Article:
The most wonderful time of the year can be painful for those who have had to experience one of the most painful hardships imaginable: the loss of a child. Along with the child's birthday and the anniversary of the death, it can be one of the most difficult times of the year.
This is why the Compassionate Friends, a nonprofit support group for families who have a lost a child, are especially busy around this time.
It's something Karen Staker has a lot of experience in. Her 16-year-old son died in a car accident 19 years ago. She found her way to Compassionate Friends after struggling with one-on-one counseling. For her, comfort and healing meant being with others who could relate to her because they were struggling with the same issues themselves. She now leads the Waukesha chapter as the group's facilitator.
“It's been a lot of years and I am at peace with it,” Staker said. “You never, ever, ever, will get over it, you just learn how to live with it.”
In a society where death and grief are often taboo subjects, she found an enormous freedom in being able to speaking open and honestly.
“Anything can be asked there, anything can be said, nobody judges you, nobody is going to look at you funny if you start crying,” said Staker.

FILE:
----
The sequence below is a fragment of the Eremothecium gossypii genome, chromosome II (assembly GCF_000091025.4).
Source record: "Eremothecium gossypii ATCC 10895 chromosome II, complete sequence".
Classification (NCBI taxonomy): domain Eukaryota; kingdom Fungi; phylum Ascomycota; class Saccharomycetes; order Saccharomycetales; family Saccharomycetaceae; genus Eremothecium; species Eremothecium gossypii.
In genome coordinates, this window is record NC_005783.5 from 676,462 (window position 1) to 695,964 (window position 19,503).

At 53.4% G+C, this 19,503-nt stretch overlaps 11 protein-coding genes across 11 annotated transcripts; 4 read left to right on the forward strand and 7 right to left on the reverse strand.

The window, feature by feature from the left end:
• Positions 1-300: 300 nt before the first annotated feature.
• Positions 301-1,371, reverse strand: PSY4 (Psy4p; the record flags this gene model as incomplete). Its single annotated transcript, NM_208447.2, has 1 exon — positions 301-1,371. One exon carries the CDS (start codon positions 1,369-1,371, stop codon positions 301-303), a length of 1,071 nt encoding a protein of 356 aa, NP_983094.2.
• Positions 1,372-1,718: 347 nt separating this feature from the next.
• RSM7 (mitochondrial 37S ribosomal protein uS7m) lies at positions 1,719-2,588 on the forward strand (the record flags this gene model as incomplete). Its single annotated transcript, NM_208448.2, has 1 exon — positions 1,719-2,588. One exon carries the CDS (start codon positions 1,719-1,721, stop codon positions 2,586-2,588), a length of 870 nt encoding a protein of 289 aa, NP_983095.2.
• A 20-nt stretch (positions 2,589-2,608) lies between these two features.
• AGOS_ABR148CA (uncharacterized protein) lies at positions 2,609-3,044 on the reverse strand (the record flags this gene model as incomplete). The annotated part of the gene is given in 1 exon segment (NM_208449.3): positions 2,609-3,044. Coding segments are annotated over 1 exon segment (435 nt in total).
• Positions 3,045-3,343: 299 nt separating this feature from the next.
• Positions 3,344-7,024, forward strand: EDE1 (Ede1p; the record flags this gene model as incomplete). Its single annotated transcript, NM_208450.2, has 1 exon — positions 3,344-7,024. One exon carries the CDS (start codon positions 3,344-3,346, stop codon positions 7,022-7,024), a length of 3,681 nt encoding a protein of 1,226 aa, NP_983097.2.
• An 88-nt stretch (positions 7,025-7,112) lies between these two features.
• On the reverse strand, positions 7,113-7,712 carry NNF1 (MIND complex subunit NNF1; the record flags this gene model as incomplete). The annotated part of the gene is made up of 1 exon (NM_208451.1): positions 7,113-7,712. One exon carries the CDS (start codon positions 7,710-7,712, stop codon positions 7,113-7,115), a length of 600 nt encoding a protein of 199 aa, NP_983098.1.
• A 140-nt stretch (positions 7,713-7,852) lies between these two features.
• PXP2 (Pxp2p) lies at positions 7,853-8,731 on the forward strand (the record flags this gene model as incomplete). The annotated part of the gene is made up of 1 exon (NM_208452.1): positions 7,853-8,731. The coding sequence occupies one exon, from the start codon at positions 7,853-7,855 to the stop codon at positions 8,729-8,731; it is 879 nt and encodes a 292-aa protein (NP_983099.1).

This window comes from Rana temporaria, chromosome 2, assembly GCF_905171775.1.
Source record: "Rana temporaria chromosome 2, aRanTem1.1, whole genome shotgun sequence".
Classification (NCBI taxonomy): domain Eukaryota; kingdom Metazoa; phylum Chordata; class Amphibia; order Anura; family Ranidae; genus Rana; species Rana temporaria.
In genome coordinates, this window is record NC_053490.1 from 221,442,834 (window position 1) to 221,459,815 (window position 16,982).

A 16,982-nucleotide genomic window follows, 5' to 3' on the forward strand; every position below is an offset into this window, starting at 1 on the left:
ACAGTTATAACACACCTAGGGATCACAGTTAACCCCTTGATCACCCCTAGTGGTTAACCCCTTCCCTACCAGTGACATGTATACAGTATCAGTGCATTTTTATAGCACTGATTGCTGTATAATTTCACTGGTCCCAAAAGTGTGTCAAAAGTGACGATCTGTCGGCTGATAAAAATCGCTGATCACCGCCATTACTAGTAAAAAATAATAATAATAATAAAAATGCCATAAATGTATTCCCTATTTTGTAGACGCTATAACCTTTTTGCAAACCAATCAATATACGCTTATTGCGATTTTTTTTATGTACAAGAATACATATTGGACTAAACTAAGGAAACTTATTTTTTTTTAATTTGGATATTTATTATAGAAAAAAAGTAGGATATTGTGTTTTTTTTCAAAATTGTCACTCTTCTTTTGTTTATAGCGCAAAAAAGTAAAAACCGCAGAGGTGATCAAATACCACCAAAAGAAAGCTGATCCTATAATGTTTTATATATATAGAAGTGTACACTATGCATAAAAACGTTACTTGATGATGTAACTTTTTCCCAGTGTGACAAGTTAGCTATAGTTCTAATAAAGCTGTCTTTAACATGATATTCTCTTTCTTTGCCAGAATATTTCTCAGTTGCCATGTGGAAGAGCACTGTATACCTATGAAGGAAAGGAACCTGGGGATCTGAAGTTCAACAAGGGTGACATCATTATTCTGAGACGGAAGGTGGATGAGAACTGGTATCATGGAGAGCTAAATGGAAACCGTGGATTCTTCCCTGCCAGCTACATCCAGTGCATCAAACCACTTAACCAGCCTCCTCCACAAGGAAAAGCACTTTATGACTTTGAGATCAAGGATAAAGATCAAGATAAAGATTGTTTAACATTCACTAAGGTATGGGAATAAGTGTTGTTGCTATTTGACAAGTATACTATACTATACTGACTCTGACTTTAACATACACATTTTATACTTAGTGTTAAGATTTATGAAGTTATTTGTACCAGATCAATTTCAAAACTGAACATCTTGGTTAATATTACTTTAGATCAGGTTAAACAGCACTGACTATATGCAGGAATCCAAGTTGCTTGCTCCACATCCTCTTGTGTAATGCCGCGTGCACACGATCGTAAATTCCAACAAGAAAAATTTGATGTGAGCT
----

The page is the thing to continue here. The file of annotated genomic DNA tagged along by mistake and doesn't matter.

It was something that was badly needed. Often, even the closest and most well-meaning family and friends don't know what do or how to provide comfort during the inevitable scenes of pain and tears. This often leaves grieving parents feeling isolated at their moment of greatest vulnerability.
“The best thing to do is be a listener, and all you have to do is say, 'I'm sorry;' that's all it takes. And not to be afraid of them,” Staker said. “People want to hear the child's name and want to know they're not forgotten. When people shy away from you, it hurts. You feel like you have a disease.”
A worldwide candle lighting for all those who have lost a child was held Sunday at the in Waukesha. For more information or to make a donation go to http://www.compassionatefriends.org/home.aspx.